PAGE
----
Spring rolls are an appetizer common in many Asian cuisines. They may be deep-fried and crispy or served cold, sometimes called "fresh spring rolls" or "summer rolls." If you want to introduce your kids to these vegetable-filled treats without frying them, you can either make fresh spring rolls or imitate the crispy texture of fried spring rolls by baking them.
What all spring rolls have in common is the wrapper. Unlike egg roll wrappers, which are made of wheat flour and eggs and are similar to fresh pasta, spring roll wrappers are made of edible rice paper. Look for packages of spring roll wrappers, which may be square or round, in Asian markets, specialty grocery stores or in the produce section of the grocery store. Stored dry at room temperature, spring roll wrappers are translucent and brittle. When you soak them in warm water, however, they become pliable and turn white.
Spring rolls have different fillings depending on what country they're from and whether they're served fresh or cooked. Deep-fried spring rolls, or the healthier baked version, will generally contain a mixture of vegetables and meat cooked with salt, pepper, sugar and soy sauce. For example, you might use ground pork and shredded napa cabbage, or minced shrimp and shredded jicama and carrot. Fresh spring rolls generally contain cooked and chilled seafood, such as shrimp or imitation crabmeat, cellophane noodles, which are thin, clear noodles made out of bean starch, lettuce leaves, shredded carrots and fresh herbs, such as mint and cilantro.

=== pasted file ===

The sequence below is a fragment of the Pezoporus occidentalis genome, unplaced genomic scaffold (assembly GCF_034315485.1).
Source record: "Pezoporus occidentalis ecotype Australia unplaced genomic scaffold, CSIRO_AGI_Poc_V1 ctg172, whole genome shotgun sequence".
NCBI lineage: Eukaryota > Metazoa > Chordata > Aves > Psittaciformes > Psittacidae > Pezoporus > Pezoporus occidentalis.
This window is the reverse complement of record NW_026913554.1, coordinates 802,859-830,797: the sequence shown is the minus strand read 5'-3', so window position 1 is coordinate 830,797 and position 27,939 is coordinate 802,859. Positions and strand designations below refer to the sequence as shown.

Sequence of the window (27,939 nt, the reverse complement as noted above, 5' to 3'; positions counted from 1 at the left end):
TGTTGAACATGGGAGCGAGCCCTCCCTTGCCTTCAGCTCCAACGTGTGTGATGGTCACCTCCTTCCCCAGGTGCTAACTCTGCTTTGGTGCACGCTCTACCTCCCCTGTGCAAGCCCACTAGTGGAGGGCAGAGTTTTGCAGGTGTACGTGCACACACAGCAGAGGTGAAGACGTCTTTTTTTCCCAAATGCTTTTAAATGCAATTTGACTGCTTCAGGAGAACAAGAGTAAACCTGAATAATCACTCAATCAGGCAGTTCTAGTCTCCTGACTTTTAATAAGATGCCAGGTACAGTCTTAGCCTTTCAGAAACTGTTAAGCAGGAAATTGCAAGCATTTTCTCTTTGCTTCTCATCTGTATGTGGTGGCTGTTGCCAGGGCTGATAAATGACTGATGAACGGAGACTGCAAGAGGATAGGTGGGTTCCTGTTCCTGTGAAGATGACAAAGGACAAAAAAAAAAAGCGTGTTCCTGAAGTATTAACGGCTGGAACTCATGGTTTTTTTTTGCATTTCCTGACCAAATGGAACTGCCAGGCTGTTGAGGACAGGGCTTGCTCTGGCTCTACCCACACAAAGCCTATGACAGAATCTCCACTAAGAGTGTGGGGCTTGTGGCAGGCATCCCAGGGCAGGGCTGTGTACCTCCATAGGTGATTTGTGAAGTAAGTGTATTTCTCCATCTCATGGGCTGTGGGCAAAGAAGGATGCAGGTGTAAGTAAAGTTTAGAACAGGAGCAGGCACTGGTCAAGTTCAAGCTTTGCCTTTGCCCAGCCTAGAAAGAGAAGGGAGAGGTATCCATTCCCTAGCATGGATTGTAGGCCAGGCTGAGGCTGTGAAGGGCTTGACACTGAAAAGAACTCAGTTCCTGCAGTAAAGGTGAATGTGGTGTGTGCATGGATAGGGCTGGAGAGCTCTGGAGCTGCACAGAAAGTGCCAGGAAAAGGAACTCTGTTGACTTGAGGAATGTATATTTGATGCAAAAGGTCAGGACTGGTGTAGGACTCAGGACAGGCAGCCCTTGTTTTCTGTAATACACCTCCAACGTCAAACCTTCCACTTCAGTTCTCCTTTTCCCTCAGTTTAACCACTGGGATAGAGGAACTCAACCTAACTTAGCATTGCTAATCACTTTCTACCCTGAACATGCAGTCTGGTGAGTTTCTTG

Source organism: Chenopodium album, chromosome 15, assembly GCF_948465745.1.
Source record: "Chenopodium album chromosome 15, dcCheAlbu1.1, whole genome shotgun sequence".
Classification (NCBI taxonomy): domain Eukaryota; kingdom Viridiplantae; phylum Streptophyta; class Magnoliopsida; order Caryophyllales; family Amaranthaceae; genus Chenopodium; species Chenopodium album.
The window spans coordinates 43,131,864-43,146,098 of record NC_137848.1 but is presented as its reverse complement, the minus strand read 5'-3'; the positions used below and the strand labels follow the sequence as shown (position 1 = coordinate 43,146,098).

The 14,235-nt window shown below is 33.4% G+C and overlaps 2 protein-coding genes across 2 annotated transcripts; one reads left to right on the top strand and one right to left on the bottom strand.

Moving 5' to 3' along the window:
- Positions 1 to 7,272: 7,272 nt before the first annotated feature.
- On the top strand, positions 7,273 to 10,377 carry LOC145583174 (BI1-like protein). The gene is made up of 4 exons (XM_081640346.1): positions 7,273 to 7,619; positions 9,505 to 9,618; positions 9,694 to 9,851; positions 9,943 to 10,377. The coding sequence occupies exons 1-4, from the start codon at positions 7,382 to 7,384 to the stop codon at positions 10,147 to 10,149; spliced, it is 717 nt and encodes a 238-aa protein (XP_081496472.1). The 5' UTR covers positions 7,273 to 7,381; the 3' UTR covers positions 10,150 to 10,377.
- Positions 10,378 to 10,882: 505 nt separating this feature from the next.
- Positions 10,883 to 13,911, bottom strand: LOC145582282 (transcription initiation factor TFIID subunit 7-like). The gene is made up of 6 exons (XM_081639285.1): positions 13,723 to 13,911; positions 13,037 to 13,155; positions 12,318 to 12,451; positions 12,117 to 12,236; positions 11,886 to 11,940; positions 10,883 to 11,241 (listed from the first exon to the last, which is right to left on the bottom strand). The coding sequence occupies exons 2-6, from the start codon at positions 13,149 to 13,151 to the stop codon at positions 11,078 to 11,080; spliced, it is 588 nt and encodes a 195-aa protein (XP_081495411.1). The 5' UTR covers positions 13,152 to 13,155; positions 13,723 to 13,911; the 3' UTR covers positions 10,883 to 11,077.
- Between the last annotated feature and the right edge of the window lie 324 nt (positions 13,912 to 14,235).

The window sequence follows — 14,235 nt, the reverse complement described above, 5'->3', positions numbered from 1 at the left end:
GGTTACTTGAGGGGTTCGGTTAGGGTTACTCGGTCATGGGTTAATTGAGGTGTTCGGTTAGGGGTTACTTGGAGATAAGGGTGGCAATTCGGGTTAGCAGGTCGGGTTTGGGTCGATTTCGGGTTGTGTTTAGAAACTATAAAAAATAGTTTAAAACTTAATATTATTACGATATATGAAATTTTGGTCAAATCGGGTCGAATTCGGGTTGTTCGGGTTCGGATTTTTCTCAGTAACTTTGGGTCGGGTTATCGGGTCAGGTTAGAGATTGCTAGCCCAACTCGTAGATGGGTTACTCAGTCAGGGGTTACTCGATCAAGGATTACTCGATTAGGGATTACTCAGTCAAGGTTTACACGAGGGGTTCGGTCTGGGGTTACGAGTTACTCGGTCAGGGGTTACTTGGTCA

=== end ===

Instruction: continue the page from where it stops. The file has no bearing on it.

Rolling spring rolls is the most difficult and time-consuming part of the process. To begin, submerge a spring roll wrapper in warm water just until it becomes pliable. Remove it from the water and let it rest on a clean towel for about 30 seconds. Arrange your fillings in a straight line in the middle of the wrapper, pointing in a diagonal if the wrapper is square. Leave at least a 1-inch border around the edge. Fold one side (or corner) over the fillings, then fold in the sides and roll the spring roll into a cylinder. If you roll tightly enough, the wet rice paper should stick together and keep the fillings in place.
To bake spring rolls, brush them with vegetable oil and bake at 325 degrees Fahrenheit for 15 minutes on each side. To store fresh spring rolls, cover them with a damp paper towel until you are ready to serve, or the wrappers may become brittle. Serve the spring rolls with dipping sauce, such as a traditional hoisin sauce or a cool, creamy ranch dressing.
Lumpia vs. Egg Rolls
How to Cook Pancetta
How to Make Homemade Pasta Dough
How to Cook Tortillas in the Oven
How to Cook Frozen Cassava
How to Cook Banh Pho
How to Make Sweet Brown Rice
How to Make a Spring Thyme Cheese Ball
Can You Refreeze Phyllo Dough With ...
How to Toast Pistachios
White Vs. Yellow Popcorn
How to Soften Lentils
Can You Bake Wonton Wrappers Instead of ...
How to Cook Fish Whiting Fillets
How to Freeze Ramps & Wild Leeks
How to Clean Pashmina Scarves
How to Cook Brown Basmati Rice
Difference Between Cellophane Noodles & ...
How to Make a Baton
How to Seal an Egg Roll
Mara Shannon is a writer whose work appears on various websites. Shannon also blogs about gaming and literature. Shannon holds a Bachelor of Arts in music with a focus on performance.